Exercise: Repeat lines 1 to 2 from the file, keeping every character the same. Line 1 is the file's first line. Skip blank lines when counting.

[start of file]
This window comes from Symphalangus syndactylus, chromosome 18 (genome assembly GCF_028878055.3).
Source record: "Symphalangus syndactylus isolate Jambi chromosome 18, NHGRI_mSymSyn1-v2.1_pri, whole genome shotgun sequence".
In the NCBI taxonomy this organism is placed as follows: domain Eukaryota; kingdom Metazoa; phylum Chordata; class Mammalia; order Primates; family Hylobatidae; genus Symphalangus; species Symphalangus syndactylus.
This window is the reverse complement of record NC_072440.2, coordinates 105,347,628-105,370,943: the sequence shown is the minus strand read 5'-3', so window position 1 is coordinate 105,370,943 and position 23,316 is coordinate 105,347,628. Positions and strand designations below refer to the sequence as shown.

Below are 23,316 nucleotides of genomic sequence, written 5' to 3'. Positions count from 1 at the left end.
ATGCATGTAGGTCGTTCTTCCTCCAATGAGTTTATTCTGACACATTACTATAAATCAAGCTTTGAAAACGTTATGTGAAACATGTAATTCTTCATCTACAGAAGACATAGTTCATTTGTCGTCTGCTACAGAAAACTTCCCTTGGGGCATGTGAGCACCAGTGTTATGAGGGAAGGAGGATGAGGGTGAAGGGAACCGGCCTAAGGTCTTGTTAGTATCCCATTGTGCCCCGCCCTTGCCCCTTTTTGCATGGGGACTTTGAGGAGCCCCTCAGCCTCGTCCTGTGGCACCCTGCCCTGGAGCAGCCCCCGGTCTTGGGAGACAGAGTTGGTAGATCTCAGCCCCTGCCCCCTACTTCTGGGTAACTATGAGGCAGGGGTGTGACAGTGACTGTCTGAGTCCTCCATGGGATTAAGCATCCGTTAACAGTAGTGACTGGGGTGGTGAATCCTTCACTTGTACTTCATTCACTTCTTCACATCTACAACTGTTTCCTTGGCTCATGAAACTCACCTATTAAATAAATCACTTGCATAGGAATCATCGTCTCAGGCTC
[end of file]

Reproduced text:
This window comes from Symphalangus syndactylus, chromosome 18 (genome assembly GCF_028878055.3).
Source record: "Symphalangus syndactylus isolate Jambi chromosome 18, NHGRI_mSymSyn1-v2.1_pri, whole genome shotgun sequence".